One of the sillier episodes in recent memory popped up last week, when Kansas City Councilwoman Cindy Circo said she had taken a part-time job with Kansas City Power Light.
The hand-wringing was immediate: does the private-sector job pose a conflict of interest for Circo?
Why, yes it does. Because — spoiler alert — she may vote on issues that affect her employer.
Of course, that conflict exists for almost every elected official in America. KCP crews drive trucks, so I guess Circo will have a conflict if traffic laws are changed.
There may be times, of course, when KCP will ask for special legislation applicable only to the company. At that point, Circo’s actual conflict will be clear, and she can decline to cast a vote.
And the public will be watching, because Circo has disclosed her private sector job. The answer lies in transparency — voters are capable of deciding when a public official improperly enriches himself or herself, as long as they know an officeholder’s outside interests.
Still, Circo’s announcement is a reminder of an important feature of American democracy, especially at the state and local level:It’s a part-time job
Kansas City councilmembers can be lawyers, bankers, businessmen, ministers. Salaried or self-employed. Indeed, they’re expected to have outside jobs.
That’s true in both the Kansas and Missouri legislatures. It’s true for school boards. For some county commissions. The rural water board. The library board.
The pattern reflects one of the most deeply held American myths, that of the citizen-legislator. The farmer drops his scythe, the laborer her hammer, the schoolteacher his chalk, so they can assemble at a convenient time and place and make laws. Then go home.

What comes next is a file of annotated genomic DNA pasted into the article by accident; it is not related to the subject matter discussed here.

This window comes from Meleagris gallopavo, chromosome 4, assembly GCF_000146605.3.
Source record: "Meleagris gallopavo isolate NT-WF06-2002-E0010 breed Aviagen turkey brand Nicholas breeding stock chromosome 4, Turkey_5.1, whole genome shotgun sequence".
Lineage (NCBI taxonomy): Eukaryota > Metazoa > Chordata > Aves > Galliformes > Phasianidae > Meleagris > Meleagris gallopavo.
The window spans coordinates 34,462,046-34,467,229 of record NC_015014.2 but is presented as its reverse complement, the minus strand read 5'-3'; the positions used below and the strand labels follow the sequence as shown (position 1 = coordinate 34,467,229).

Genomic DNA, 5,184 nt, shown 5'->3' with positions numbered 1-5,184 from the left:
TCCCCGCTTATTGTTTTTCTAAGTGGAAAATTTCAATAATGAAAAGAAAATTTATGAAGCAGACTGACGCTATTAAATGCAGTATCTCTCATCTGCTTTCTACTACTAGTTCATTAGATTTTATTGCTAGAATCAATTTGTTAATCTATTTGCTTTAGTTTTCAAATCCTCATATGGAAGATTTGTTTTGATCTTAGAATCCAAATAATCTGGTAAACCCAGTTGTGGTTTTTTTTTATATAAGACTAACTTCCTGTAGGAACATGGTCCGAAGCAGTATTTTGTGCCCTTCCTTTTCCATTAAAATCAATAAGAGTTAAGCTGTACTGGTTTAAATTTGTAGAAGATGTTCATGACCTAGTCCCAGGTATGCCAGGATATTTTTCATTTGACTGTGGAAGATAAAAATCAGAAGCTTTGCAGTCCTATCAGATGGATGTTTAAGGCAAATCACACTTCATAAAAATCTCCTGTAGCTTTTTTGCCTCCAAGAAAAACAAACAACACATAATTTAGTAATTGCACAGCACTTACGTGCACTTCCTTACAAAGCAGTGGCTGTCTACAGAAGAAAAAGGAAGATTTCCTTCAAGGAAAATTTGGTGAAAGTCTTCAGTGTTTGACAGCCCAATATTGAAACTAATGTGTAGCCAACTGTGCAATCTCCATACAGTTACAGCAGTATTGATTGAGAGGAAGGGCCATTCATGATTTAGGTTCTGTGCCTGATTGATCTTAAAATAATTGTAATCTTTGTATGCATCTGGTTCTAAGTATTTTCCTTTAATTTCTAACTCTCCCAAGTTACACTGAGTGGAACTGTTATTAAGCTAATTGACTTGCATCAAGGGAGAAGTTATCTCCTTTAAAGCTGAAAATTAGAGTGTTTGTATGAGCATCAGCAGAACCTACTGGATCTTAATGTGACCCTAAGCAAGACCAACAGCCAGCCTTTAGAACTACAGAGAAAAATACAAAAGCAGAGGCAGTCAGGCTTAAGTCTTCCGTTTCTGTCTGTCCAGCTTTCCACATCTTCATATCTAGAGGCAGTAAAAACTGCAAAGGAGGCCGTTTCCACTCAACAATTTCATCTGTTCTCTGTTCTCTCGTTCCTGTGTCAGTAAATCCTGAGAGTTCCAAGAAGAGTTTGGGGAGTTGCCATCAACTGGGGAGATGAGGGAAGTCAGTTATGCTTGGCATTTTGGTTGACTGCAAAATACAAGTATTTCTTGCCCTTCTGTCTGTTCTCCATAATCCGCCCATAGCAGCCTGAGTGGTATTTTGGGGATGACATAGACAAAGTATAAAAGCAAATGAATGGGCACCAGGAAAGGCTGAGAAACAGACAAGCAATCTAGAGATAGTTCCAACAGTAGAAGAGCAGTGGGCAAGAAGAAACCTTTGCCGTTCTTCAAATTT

There’s a lot of truth to that myth, and value. Lawmakers who are close to voters usually reflect their interests and concerns.
But it also means our laws and public policy are made by amateurs, a fact that won’t surprise any casual observer of Topeka or Jefferson City. Many public officials lack even a basic understanding of parliamentary procedure.
And because most make little money in office — or are volunteers — job satisfaction is often more significant than cash. That, in turn, means many elected officials pursue ideologic interests at the expense of compromise.
We don’t expect this in other professions. I’m glad my doctor is full-time.
Perhaps Circo’s conflict of interest is real, after all. Not because she works for KCP, but because we expect her to do so, at the expense of spending time on the public’s business.